“Palaces will decay, bridges will fall, and the nobelist structures must give way to the corroding tooth of time; whilst the caverned temples of Ellora shall rear their indestructible and hoary heads in stern loneliness, the glory of past ages, and the admiration of ages yet to come.” – Captain Seely, ‘The Wonders of Ellora’

As the above quote above may indicate, today (Thursday) has been spent exploring the expanse that are the Ellora caves. Our arrival into Aurangabad last night followed a very smooth journey, even if ‘The Conjuring’ (highly rated horror movie) was disappointing. Whilst checking into our hotel shortly before midnight we found out, to our elation, that it was 24 hour check in. A weird feature at a few more Indian custom orientated hotels, whereby the time you check in is the time you check out. This hasn’t benefited us before, but with our train being at 23:30 tonight it has worked out perfectly letting us relax and wash before jumping back into sleeper (non-ac) class.

So the hotel has worked out pretty well, but their restaurant has left us with a few raised eyebrows, which I am going to detour the blog for a couple of paragraphs to tell you. This morning whilst trying to find something that wasn’t a curry for breakfast I requested a couple of fried eggs on toast – got to keep the protein levels up before hitting temples! The waiter pointed out that they have ‘half boiled fried eggs’ already on the menu so that wasn’t a problem. I took their unusual wording to be classic Indian English, but how wrong I was, it was literally half boiled eggs…that had then been fried…in a spice mix. Oh well, it was ok, but not something I could recommend.

The highlight of the restaurant’s service came this evening though, when Joe requested another chapati with his curry. With an empty side plate already sitting on the table, the waiter brought it over on a new plate, then looked like he was considering whether to leave it on the plate or slide it onto the old plate. We waited tensely to see how he would handle this conundrum. It must have all become too much for the waiter, who instead of either of the obvious options, decided to pick up the chapatti with his hand and place it on top of our grubby guidebook that was sat on the table! We didn’t really know how to react to this, which was strange even by India’s usual terrible customer service. Even the manager was perplexed and after another hesitation the boy then decided maybe the plate was a better choice,  so more handy work later Joe’s chapatti was on a plate. We had to laugh at the situation, as you have to with much in India, otherwise you would go a bit crazy!! Anyway back to the temples..

We jumped on the local bus fairly late this morning for the hours journey to the cave and spent the day awing at some incredible caves/temples. To summarise the complex, Ellora caves is a grouping of 34 caves ranging from Buddhist to Hindu to Jain origin. The caves were carved out over a stretch of hundreds of years into both simple and highly elaborate temples and monasteries. Walking amongst the caves it is easy to forget that the places were carved from a single piece of rock with no margin for error.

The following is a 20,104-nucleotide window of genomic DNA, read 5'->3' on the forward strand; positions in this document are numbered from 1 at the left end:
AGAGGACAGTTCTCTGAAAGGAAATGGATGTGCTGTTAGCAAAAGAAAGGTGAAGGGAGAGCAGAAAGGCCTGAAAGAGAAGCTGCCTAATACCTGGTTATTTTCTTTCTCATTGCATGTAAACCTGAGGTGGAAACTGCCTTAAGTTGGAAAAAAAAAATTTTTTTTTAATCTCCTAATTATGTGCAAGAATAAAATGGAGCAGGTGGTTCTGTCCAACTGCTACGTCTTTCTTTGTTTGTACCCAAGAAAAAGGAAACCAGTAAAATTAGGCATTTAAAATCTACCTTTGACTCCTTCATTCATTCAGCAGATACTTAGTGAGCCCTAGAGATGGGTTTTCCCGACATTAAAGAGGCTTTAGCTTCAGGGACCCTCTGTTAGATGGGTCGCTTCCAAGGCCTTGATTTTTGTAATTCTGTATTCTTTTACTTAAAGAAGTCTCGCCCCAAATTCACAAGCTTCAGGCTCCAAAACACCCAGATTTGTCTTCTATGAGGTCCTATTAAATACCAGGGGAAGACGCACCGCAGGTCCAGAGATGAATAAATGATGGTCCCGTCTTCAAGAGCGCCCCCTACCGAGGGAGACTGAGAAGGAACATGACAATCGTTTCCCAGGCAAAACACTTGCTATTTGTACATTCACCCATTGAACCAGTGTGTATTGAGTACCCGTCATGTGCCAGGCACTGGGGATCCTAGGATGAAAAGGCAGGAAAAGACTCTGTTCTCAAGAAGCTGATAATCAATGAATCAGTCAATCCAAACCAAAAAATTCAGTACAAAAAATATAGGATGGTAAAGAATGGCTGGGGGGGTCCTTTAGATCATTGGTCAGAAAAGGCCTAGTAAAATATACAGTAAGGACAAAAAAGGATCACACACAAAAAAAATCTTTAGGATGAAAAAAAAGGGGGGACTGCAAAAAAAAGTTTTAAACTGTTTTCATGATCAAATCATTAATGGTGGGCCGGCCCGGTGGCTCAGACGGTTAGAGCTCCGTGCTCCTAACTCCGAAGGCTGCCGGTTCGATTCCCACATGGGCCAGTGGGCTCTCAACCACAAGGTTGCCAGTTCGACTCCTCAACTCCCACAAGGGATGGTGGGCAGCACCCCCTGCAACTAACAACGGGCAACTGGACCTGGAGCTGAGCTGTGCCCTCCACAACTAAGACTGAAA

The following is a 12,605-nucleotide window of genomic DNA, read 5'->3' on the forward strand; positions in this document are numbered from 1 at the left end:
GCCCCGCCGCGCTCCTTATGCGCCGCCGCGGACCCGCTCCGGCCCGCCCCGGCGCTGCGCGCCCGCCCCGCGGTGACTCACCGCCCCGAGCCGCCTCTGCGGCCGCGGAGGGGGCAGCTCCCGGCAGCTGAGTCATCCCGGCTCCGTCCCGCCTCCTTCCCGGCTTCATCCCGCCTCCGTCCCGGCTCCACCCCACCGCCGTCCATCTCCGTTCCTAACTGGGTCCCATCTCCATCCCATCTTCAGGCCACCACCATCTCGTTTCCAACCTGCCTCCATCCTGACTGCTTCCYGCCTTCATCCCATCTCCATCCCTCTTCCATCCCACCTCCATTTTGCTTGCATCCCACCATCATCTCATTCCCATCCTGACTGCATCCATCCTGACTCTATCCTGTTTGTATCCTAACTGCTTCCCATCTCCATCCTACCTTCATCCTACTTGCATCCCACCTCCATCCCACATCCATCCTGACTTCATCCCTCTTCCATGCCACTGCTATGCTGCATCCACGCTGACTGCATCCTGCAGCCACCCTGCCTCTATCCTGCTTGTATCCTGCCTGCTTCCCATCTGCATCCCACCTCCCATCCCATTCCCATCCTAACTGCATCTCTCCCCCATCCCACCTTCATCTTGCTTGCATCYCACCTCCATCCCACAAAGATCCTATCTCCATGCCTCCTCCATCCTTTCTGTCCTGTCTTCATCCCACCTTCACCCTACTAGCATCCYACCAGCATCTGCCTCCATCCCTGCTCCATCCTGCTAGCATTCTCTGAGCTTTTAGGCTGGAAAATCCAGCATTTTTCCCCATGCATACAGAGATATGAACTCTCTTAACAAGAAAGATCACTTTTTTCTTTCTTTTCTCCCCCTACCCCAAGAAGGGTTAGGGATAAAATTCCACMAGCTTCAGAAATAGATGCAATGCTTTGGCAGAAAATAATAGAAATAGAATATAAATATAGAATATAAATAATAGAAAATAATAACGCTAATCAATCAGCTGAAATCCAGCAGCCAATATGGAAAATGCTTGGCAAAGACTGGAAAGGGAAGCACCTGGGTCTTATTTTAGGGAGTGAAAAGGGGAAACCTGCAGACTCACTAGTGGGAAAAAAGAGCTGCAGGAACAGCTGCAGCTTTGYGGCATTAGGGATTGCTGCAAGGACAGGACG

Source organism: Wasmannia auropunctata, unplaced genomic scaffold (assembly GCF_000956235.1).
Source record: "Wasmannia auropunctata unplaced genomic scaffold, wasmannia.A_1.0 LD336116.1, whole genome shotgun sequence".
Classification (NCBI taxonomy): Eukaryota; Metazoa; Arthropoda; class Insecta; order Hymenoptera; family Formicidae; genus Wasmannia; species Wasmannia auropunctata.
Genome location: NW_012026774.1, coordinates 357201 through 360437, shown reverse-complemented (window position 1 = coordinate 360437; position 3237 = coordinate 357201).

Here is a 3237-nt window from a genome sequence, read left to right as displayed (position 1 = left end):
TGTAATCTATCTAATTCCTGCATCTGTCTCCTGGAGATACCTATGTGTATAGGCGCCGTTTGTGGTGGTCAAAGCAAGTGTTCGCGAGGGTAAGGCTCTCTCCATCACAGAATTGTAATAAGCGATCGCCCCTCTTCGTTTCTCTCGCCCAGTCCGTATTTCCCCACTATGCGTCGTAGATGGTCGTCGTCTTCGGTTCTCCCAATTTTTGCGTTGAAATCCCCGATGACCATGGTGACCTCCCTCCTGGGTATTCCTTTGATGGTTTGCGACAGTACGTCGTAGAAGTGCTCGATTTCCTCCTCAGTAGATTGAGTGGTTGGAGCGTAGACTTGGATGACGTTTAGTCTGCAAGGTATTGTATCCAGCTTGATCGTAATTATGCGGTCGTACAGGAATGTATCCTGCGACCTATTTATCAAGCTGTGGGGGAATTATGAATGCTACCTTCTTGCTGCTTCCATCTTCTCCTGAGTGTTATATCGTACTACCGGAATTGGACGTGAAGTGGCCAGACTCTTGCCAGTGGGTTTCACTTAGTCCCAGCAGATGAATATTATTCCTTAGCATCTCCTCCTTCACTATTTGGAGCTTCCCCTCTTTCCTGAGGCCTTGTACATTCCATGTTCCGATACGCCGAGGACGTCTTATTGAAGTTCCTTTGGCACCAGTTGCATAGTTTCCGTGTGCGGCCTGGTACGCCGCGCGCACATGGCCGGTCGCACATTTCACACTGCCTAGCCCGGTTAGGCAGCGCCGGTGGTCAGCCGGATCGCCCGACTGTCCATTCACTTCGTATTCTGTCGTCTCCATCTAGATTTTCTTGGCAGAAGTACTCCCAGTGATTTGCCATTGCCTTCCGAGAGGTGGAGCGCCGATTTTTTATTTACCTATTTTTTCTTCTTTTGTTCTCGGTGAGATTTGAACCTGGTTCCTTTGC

Out of the 34 caves there were a few big highlights. The first being a Buddhist chaitya (hall), that was vast and the ceiling had been carved to resemble and curved wooden-beamed ceiling (picture the roof of the great hall in Harry Potter when they turn the sky effect off – just like that). It was epic, the sheer imagination to recreate a beamed ceiling in stone is vastly different from the usual statues to deities, and the huge Buddha at the end of the room added to its impressiveness.

A couple of the elaborate Hindu temples were also equally impressive, with pillars, statues and shrines carved in huge proportions. One of my (Toby) favorite carvings was a huge frieze detailing Shiva and Parvati sat atop Mount Kaliash with Shiva foiling the demon Ravana’s efforts to cause an earthquake with the touch of his toe. It was the carving of the dwarf opposite Ravana that really made the image, with him portrayed baring him bum to taunt Ravana – it’s heartening to know that mooning jokes are considered funny no matter what century you live in!

The Jain temples, a short walk away along a ravine under a waterfall, took home the gold medal for intricacy in their carvings, with the painting still evident within one of the rooms. Throughout India the Jain’s have never disappointed with their temples, those guys knew how to carve.

The highlight of the day, which we deliberately saved until last as it causes the other temples to pale in comparison, was the colossal Kailash temple. The temple took over two hundred years to complete and the scale is immense. Climbing the cliff overlooking the temple allows you to take in the 8 or so storied structure and also see how the temples that symbolize Shiva’s sacred mountain also represent a giant chariot. Walking amongst the temple, you find yourself craning your neck to try and see the top and the numerous carvings and rooms give a sense of the unimaginable amount of hours gone into creating the temple.

So all in all the caves were pretty epic, definitely worth a visit to and conveniently only an 8 hour train journey from Mumbai (in sub-continent terms that’s pretty short!). That’s where we are headed tonight, back into basic sleeper class after a couple of journeys in the luxurious AC3 – hopefully we’ll quickly adapt back to slumming it!

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